June 30th, 2009 12:04 pm
Posted by Marcel Van Drunen
Tags: cluster computing, cluster connection, Dell, ICR, linux, ms-dc, Open Source, open source world, rhel
I still remember the first all-staff meeting with a Dell VP. I forgot the good man’s name, but he really tried to have an open discussion with us. His first words, in a very strong accent, were: ‘You can never insult me, I am Scottish.’ One of my colleagues immediately stood up and asked: ‘Is this your first trip to Amsterdam?’
This will be my first blog posting for the Cluster Connection website. The nice thing about blogging is that if I manage to insult somebody, which could happen, the insulted can always express his opinion as I have on the forum.
I know that quite a few Linux operators will be upset if I compare the Intel Cluster Ready program to the Microsoft DataCenter program as it started late last century. Yes, I have to admit that I am from the Windows-side of town, even though I started my career on PDP11’s, VAX, MS-DOS and Novell. At the time of the Microsoft DataCenter project I was working for Unisys. Coming from the mainframe world, we made large machines, designed for high availability. At the time the words Windows and High Availability were never seen in the same sentence, at least not positively correlated. Over the years that the MS-DC project ran, the stability of the software stack increased enormously. Not that many Linux people would like to admit this, see second paragraph of this post.
So what makes a system stable and why is ICR going to help the Open Source world on its way? In my opinion the primary factor that made Linux systems more stable over the years was the quality of the people working with it. Becoming a Windows administrator takes a few months for somebody with a normal set of brains. Achieving that in the Linux world takes several years. The result is that most of the sysadmins in the Linux world really know their stuff. I can tell you from hard earned experience (got the scars, etc., etc.) that most sysadmins in the Windows world in comparison have a long way to go.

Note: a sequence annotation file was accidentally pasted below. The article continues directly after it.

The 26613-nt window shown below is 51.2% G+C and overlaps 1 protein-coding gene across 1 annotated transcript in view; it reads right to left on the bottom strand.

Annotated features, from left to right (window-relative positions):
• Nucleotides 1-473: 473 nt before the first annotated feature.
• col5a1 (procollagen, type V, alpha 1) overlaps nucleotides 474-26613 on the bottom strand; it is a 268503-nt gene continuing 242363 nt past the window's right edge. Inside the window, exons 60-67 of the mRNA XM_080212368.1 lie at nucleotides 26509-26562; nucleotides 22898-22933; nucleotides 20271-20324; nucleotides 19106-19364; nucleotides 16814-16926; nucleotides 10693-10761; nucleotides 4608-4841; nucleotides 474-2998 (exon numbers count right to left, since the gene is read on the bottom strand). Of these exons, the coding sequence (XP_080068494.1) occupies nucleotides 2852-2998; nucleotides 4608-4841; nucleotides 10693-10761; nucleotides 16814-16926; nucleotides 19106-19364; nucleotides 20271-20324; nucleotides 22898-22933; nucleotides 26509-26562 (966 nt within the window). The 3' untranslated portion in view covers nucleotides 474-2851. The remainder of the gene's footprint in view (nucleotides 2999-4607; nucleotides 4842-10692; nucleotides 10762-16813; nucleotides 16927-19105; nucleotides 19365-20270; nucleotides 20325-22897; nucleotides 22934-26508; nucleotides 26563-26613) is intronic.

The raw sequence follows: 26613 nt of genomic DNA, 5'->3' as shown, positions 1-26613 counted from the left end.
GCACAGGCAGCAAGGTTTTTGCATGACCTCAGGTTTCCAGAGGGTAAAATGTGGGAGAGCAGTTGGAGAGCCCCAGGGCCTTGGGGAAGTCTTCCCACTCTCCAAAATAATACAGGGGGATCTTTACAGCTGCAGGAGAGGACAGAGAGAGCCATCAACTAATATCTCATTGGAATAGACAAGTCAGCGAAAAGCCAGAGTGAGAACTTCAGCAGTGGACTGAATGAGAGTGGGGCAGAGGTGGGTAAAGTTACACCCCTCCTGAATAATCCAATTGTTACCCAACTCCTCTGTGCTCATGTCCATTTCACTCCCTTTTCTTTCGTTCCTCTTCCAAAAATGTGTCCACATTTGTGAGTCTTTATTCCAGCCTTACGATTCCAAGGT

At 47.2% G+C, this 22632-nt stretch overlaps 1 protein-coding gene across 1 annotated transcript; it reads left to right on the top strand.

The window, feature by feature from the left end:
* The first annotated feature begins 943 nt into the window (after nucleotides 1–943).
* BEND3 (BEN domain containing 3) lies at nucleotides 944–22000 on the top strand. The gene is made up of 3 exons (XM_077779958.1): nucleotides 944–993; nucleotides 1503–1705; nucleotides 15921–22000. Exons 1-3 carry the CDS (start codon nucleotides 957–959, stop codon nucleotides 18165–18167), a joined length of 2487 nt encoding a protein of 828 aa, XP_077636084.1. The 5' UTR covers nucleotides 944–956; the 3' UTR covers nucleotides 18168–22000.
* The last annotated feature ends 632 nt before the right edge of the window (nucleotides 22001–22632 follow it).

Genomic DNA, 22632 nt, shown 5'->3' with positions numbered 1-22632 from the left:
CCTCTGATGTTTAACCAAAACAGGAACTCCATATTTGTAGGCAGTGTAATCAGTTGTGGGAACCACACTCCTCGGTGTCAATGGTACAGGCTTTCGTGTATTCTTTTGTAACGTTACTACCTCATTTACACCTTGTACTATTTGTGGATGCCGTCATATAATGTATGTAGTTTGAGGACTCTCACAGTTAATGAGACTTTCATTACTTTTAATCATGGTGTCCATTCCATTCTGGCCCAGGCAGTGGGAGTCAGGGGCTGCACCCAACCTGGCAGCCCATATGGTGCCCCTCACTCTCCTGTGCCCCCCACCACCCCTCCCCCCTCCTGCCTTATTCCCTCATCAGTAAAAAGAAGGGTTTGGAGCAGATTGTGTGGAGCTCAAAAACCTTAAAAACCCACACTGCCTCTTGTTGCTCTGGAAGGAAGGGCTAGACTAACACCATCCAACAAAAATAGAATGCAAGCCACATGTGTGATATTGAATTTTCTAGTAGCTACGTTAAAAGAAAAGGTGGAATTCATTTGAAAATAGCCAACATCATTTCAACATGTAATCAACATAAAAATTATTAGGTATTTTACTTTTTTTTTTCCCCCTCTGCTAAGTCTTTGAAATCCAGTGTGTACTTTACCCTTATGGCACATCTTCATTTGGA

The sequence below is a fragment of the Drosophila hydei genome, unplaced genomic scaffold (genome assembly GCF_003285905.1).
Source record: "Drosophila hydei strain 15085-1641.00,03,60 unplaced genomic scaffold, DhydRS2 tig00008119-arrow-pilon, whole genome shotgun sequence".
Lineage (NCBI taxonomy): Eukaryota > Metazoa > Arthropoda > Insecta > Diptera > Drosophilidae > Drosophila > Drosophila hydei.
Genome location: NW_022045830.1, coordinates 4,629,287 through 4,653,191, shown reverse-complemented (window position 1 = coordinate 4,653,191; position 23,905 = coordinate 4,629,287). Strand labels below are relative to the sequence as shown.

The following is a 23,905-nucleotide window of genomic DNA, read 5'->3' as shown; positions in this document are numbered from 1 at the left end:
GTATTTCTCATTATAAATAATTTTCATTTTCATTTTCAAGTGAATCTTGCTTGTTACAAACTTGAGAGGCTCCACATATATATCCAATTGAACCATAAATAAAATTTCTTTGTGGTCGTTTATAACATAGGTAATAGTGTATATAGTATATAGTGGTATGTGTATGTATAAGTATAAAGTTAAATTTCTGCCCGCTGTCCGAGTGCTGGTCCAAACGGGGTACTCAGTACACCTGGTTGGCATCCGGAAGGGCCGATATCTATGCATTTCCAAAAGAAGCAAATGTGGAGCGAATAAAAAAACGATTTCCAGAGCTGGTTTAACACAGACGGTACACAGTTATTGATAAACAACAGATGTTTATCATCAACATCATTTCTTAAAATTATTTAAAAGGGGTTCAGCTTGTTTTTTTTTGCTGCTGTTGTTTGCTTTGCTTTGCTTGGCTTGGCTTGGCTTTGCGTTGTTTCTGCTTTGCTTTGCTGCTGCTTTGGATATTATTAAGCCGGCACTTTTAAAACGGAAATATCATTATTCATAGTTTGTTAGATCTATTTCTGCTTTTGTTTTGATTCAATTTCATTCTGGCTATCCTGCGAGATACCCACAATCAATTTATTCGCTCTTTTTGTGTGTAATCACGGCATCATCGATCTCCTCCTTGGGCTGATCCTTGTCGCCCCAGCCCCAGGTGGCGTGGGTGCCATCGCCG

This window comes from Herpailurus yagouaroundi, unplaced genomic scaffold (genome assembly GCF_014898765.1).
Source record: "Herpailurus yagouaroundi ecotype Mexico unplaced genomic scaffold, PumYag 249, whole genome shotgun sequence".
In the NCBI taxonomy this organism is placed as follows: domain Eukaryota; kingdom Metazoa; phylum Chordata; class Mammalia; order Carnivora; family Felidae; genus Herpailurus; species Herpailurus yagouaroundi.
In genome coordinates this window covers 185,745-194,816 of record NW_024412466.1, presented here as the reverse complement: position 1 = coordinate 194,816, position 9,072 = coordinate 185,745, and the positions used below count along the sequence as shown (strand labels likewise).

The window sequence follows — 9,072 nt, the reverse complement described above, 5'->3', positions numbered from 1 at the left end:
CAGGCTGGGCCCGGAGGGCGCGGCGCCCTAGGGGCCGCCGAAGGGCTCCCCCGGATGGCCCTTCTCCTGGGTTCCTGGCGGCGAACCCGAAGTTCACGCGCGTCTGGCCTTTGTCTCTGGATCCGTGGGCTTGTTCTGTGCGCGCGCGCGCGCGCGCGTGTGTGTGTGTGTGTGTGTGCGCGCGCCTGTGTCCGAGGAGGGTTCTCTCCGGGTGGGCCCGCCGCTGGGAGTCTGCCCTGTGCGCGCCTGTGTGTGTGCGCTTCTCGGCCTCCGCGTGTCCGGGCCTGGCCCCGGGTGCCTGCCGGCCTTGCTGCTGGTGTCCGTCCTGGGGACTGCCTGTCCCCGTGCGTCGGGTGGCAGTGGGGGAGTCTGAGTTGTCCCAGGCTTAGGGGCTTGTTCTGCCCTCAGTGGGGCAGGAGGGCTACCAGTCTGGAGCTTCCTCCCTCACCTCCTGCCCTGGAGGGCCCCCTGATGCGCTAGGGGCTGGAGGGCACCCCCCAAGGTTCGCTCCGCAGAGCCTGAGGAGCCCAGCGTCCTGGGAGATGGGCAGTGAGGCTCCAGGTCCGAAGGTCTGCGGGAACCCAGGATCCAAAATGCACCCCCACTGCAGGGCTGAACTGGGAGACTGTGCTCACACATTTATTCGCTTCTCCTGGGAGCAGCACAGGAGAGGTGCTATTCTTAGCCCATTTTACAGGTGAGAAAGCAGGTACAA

The second thing that makes a system stable is the hardware. That looks like it is no differentiator, both Windows and Linux run on the same hardware. There is a difference though. Even though there is a lot of complaining, all new hardware gadgets are supported in Windows within a very short time from their release. On Linux it generally takes longer, namely until a community adapts the gadget and matures the drivers and such. On servers this is much less of a problem than on personal systems, there is no need for fancy gadgets in the server room. Still, having all these different flavors of Linux around often causes problems. It is the sheer professionalism of most of the Linux admins that prevent disaster and solves these problems.
So why bother? Well, clustering technology is spreading its wings in a rapid way. It is no longer only achievable for well-funded research institutes and large companies. More and more smaller players are considering clusters to help them innovate their products in time to get a competitive edge. Most of the people working on these systems consider themselves researchers or innovators, not sysadmins or programmers. They don’t have the time or knowledge to spend days on sorting out drivers and re-compiling kernels. And that’s where ICR comes in. Not that all problems are prevented from happening if one installs an ICR stack, but at least all the support teams can work against a reference which is more easily established. As every support person knows, by replicating a problem you get to a solution faster.
When I worked on MS-DC I ran into a lot of discussions with customers. Why couldn’t they just download the latest firmware and install it? Because we checked in the lab, and it is not stable. Follow-up question: why has nobody built a new firmware and tested that? Well, maybe because our visionary management decided to fire half the tech department, being unaware of both the IT business and the consequences of their actions? I could see the same thing happening with the ICR program. I hope we have all learned from the MS-DC and similar programs. And I hope that the Open Source people suspend parts of their customary stubbornness and inwards-focused –ness.
Before you start flaming away read this: I sold a double cluster a few months ago. Half the nodes Win2008HPC, half the nodes RHEL. It took the MS guy one day to get his part up and running, the RHEL people are still busy! An early-beta version of the software was posted on the website, allegedly. Now there still is a driver issue, though I suspect it to be minor. Let’s not close our eyes, there is a lot of room for improvement, especially if we want to cater to smaller research groups with little OS knowledge, rather than big organizations with life-long Open source gurus.
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